'Top Chef Masters' react: Fly high and don't forget the oysters!
Dreamy Aussie chef Curtis Stone is back hosting the new season of Top Chef Masters, which premiered Wednesday night on Bravo, as the bravest among the new recruits went skydiving. Who knew Top Chef was also a daredevil adventure competition?
Heavy on the Los Angeles chefs this time around, including Sang Yoon of favorite Santa Monica burger joint Father’s Office and Neal Fraser of BLD, the crew also includes Top Chef season 6 runner-up Bryan Voltaggio (he’s the slightly less tattooed of the look-alike brothers) and 11 others from around the country, all competing for charity. In a new twist a la Bravo’s successful online show Last Chance Kitchen, chef and regular Top Chef judge Hugh Acheson is hosting an online series called Battle of the Sous Chefs, where each master chef’s sous chef is competing at the same time as their, uh, master, on BravoTV.com and can win immunity for the master chef or be kicked off the show.
Read on for more about the episode – SPOILERS ABOUND!
We all know chefs are pretty badass, what with the tattoos and the piercings and the general gruffness (oh wait, maybe that’s just Anthony Bourdain), but ask them all to go skydiving and the bravado gets even bigger. Poor Canadian chef Lynn Crawford (expect a slew of Canada jokes this season) just looked miserable trying to muster up the courage to jump out of the plane. But once everyone had taken the plunge (well, all but immunity-blessed Douglas Keane, who drove to the site since his sous chef Drew Glassell had won the first Battle of the Sous Chefs), the chefs got to work, cooking in an open field for the critics with only the ingredients their sous chefs had selected. Since you can’t jump out of a plane with a knife roll, a spattering of butter knife-thick cuts of meat and messy dices ensued.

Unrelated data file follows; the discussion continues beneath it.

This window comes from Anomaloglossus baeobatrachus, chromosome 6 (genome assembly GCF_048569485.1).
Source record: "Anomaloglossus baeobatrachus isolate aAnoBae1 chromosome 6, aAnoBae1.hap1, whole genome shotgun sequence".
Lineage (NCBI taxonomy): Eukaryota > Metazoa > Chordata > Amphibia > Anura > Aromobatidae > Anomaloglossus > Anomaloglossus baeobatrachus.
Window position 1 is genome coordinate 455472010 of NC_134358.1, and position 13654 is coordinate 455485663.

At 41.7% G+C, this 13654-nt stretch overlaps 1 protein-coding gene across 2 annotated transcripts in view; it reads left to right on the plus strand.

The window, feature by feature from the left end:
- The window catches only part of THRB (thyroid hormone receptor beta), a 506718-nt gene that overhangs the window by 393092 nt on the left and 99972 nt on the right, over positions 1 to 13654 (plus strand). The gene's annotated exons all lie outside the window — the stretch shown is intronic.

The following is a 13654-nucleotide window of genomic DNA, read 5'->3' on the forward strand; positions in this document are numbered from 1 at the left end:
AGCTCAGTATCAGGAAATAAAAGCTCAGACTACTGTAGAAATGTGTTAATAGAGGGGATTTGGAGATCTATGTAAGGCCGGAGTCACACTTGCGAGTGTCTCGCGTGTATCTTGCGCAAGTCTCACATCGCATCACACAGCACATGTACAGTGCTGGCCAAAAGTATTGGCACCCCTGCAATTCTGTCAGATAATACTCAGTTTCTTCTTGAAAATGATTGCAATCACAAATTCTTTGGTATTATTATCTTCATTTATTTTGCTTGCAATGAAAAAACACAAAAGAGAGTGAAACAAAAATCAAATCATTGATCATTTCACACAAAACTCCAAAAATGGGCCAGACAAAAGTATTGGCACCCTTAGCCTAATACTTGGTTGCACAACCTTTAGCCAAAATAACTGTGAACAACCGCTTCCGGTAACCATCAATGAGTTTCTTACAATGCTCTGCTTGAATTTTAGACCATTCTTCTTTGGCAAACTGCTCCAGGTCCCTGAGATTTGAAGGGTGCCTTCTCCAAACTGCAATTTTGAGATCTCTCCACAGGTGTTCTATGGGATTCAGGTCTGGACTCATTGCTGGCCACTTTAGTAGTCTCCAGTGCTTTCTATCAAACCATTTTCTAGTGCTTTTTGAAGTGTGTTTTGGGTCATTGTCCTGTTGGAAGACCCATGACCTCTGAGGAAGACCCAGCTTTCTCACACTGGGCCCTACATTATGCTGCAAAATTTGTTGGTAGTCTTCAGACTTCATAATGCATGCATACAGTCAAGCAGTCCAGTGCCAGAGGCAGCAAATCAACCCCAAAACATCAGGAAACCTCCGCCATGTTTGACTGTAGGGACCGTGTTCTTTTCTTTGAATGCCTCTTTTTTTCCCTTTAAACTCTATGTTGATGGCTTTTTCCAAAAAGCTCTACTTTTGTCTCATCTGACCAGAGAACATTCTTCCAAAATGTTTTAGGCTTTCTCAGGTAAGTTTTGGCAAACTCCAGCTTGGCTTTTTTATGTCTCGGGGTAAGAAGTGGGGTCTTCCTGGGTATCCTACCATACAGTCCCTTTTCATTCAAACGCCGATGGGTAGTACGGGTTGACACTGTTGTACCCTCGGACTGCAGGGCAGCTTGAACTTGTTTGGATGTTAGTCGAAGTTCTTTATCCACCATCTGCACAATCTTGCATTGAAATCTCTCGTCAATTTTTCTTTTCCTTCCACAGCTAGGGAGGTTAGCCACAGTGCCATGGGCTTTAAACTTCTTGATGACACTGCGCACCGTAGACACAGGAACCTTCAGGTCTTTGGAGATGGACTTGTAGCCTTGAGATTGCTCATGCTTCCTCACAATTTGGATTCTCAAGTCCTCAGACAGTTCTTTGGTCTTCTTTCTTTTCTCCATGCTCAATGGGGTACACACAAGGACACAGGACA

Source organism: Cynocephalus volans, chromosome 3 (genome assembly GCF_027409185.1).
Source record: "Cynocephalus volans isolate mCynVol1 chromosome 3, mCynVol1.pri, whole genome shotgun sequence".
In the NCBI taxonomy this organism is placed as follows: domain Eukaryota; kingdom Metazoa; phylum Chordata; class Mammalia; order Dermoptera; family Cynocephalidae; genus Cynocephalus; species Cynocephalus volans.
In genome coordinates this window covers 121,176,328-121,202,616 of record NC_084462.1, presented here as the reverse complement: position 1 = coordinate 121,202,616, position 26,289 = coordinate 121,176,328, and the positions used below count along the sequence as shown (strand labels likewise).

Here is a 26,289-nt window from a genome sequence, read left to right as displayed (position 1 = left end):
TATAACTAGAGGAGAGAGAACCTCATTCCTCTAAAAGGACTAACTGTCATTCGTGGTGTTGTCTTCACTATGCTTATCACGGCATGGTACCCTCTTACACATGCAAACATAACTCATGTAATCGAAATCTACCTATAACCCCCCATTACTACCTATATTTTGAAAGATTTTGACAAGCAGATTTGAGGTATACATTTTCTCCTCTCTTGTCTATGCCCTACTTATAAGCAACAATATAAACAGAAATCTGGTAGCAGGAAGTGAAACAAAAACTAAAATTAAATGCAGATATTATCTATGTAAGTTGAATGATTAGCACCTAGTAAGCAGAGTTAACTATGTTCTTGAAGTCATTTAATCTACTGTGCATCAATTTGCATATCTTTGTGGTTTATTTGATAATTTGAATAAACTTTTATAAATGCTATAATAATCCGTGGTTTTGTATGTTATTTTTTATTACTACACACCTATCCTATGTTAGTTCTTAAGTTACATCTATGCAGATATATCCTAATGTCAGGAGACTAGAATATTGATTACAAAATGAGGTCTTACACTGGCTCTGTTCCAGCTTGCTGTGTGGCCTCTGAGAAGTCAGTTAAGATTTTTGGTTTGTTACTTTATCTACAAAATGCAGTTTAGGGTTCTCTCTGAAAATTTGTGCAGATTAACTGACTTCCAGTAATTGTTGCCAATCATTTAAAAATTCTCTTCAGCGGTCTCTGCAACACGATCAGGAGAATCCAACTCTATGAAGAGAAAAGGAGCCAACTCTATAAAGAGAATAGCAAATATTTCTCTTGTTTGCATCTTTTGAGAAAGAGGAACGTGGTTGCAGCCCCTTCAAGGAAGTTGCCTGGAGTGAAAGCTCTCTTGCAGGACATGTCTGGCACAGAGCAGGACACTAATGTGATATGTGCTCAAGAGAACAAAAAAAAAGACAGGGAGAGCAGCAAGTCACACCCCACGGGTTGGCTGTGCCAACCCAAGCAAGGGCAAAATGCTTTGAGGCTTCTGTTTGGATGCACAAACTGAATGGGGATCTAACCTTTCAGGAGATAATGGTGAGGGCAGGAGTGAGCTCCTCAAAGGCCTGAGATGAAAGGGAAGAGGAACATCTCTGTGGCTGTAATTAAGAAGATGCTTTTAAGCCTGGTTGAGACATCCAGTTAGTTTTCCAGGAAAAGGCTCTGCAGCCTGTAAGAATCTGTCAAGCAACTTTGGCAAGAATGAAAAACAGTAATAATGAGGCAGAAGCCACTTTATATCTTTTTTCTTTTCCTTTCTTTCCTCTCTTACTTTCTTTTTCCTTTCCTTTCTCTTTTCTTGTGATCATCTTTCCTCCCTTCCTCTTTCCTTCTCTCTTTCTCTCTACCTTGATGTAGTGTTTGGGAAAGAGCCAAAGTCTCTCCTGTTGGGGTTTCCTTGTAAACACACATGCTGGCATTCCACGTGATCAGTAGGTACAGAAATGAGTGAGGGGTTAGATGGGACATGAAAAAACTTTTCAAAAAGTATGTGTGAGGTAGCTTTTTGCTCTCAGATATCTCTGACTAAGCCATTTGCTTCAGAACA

Once the critics sat down for a bite in the gorgeous field at the magic hour, Saveur critic James Oseland was back with his typically insightful comments (on one dish: “the shrimp are too shrimpy!”) and Gail Simmons brought her A-game, as she’s now head critic at the table, alongside Stone, Oseland, and Los Angeles magazine critic Lesley Suter. Simmons joked about Odette Fada’s lamb dish: “I personally like a meat dress.” Yes, as Lesley quipped: Gail and Lady Gaga, together at last!
The highlights at Critics Table: Odette’s cold lamb and cauliflower salad dish, Bryan’s caramelized carrots – these looked so good I was trying to figure out how to make them for dinner tonight — and Neal’s pork meatball.
While there were several mediocre entries, including an odd looking mishmash of steak and salmon from restauranteur Richard Sandoval, it was Herb Wilson of Las Vegas restaurant Sushi Samba who committed, as he admitted, the “cardinal sin” of Top Chef: Not getting the main part of the dish on the plate. His oyster shell looked so lonely with just a sauce and no seafood inside it. That said, by owning up to it, Wilson didn’t succumb to the second cardinal sin of Top Chef – not standing behind your dish. But being humble wasn’t enough to save him in the end. A dish with no oyster? No pearls here.